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Difference Between A K-1 Visa and A Marriage Based Green Card

By: Patricia Elizee, Esq.



What is a fiancé visa?

A K-1 Visa is filed by a U.S citizen who wants to bring their foreign fiancé(e) to the U.S in order to get married. The foreign partner applying for the fiancé visa must marry their U.S. citizen partner within 90 days of entry, or depart the U.S. After marriage he or she may apply for lawful permanent resident status in the United States (a Green Card).


Fiancé Visa (K-1 Visa) Requirements


The petitioner of a K-1 visa must:

1. Be a U.S. Citizen

2. Be Legally Free to Marry

  • Both are legally able to marry in the United States and any previous marriages have been legally terminated by divorce, death, or annulment.

3. Intend to Marry Within 90 Days

4. Have Physically Met their Fiancé Within 2 Years

  • You may request a waiver of this in-person meeting requirement if you can show that meeting in person would:

  • Violate strict and long-established customs of your fiancé(e)’s foreign culture or social practice; or

  • Result in extreme hardship to you, the U.S. citizen petitioner.

5. Meet the Income Requirement

  • Options if you don't meet the income requirement:

  • Assets: Can use 1/3 of the dollar value of certain assets, such as real estate, stocks and bonds.

  • Joint Sponsor: Have someone willing to co-sponsor, such as a family member or friend, you can use their income.


K-1 Visa Process


Step 1. USCIS Filing

Step 2. Notice of Action 1 (NOA1)

  • USCIS has received your petition.

Step 3. Notice of Action 2 (NOA2)

  • USCIS has approved, denied or requests additional evidence for your petition.

Step 4. National Visa Center Phase

  • The NVC will run a security check on foreign fiancé.

Step 5. National Visa Center to Embassy

  • If the security check comes back clean the Bureau of Consular Affairs will send the approved file to the U.S. Embassy in foreign fiancé’s country.

Step 6. Embassy Letter

  • The U.S. Embassy (usually in the country of origin) sends the fiancé a letter with instructions for scheduling the medical exam and interview.

Step 7. Gather Embassy Documents


Step 8. Medical Exam


Step 9. Embassy Interview


Step 10. Visa Issued


Step 11. Travel to the U.S.

  • The fiancé has 6 months to use the visa to enter the United States. He or she will be given a package of documents by the U.S. Embassy which he or she will surrender at the Point of Entry (POE) into the United States.

Step 12. Wedding

  • The petitioner must marry the alien fiancé within 90 days of entry into the U.S. The 90 day clock starts on the date of entry in the United States. If the alien wants work authorization or re-entry into the U.S they must file an adjustment of status petition to receive a green card.




Marriage Based Green Card

If you are an immediate relative of a U.S. citizen, you can become a lawful permanent resident (get a Green Card) based on your family relationship.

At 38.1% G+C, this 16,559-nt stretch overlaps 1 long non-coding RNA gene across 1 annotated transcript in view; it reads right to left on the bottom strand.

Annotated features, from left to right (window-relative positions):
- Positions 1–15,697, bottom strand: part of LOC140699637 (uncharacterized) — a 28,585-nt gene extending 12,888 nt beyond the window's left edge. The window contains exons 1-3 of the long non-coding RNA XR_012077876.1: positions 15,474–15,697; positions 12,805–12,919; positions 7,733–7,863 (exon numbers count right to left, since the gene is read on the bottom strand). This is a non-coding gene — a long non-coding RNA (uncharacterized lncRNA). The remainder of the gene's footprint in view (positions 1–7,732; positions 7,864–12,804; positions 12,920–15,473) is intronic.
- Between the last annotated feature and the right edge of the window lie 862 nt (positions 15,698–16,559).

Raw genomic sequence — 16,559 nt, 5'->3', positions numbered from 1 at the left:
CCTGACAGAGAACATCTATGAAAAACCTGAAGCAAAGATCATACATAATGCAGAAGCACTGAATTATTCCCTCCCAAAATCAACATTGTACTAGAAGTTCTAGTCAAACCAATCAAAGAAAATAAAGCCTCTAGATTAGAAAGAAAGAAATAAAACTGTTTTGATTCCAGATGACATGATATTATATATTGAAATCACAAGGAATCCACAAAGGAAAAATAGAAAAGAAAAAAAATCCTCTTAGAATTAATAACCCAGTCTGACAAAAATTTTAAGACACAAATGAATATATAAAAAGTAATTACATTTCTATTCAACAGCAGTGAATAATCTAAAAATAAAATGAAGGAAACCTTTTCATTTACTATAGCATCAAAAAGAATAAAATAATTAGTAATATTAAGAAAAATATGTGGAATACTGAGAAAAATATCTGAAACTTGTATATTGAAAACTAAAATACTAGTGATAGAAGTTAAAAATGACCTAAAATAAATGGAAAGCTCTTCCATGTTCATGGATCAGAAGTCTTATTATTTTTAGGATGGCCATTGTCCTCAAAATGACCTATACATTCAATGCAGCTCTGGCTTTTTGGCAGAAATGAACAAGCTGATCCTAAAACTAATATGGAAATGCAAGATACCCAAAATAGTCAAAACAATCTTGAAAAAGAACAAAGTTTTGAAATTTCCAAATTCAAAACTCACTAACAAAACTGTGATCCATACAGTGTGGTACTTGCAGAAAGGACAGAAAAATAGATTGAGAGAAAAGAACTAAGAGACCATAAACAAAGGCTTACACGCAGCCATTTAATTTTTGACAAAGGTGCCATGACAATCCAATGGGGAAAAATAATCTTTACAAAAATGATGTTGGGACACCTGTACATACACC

How to Apply:

If you are currently in the United States and have been “inspected and admitted” or “inspected and paroled” by an immigration officer, you may file Form I-485, Application to Register Permanent Residence or Adjust Status to apply for a Green Card without leaving the country. This is called “adjustment of status.”


As an immediate relative, you may file your Form I-485 together (“concurrently”) with the Form I-130, Petition for Alien Relative filed on your behalf, while the Form I-130 is pending, or after the Form I-130 is approved (and remains valid).



Required Documentation:

To complete the process, the petitioner must submit:

  • Form I-130, Petition for Alien Relative, with all required documentation, including:

  • A copy of civil marriage certificate

  • A copy of all divorce decrees, death certificates, or annulment decrees that demonstrate that all previous marriages were terminated

  • Passport style photos of both parties

  • Evidence of all legal name changes for both parties (may include marriage certificates, divorce decrees, court judgment of name change, adoption decrees, etc.)


  • If you are a U.S. citizen, you must demonstrate your status with:

  • A copy of your valid U.S. passport OR

  • A copy of your U.S. birth certificate OR

  • A copy of Consular Report of Birth Abroad OR

  • A copy of your naturalization certificate OR

  • A copy of your certificate of citizenship


  • If you are a Green Card holder (permanent resident), you must demonstrate your status with:

  • A copy (front and back) of Form I-551 (Green Card) OR

  • A copy of your foreign passport bearing a stamp showing temporary evidence of permanent residence


What to Submit:

You should submit the following documentation and evidence to apply for a Green Card as an immediate relative who is already in the United States:

  • Form I-485, Application to Register Permanent Residence or Adjust Status;

  • Copy of the Form I-797, Approval or Receipt Notice, for the Form I-130 petition filed on your behalf (unless you are filing Form I-485 together with the Form I-130);

  • Two passport-style photographs;

  • Copy of your government-issued identity document with photograph;

  • Copy of your birth certificate;

  • Copy of your passport page with nonimmigrant visa (if applicable);

  • Copy of your passport page with your admission or parole stamp (issued by a U.S. immigration officer) (if applicable);

  • Copy of Form I-94, Arrival/Departure Record or copy of the U.S. Customs and Border Protection (CBP) admission or parole stamp on the travel document (if applicable)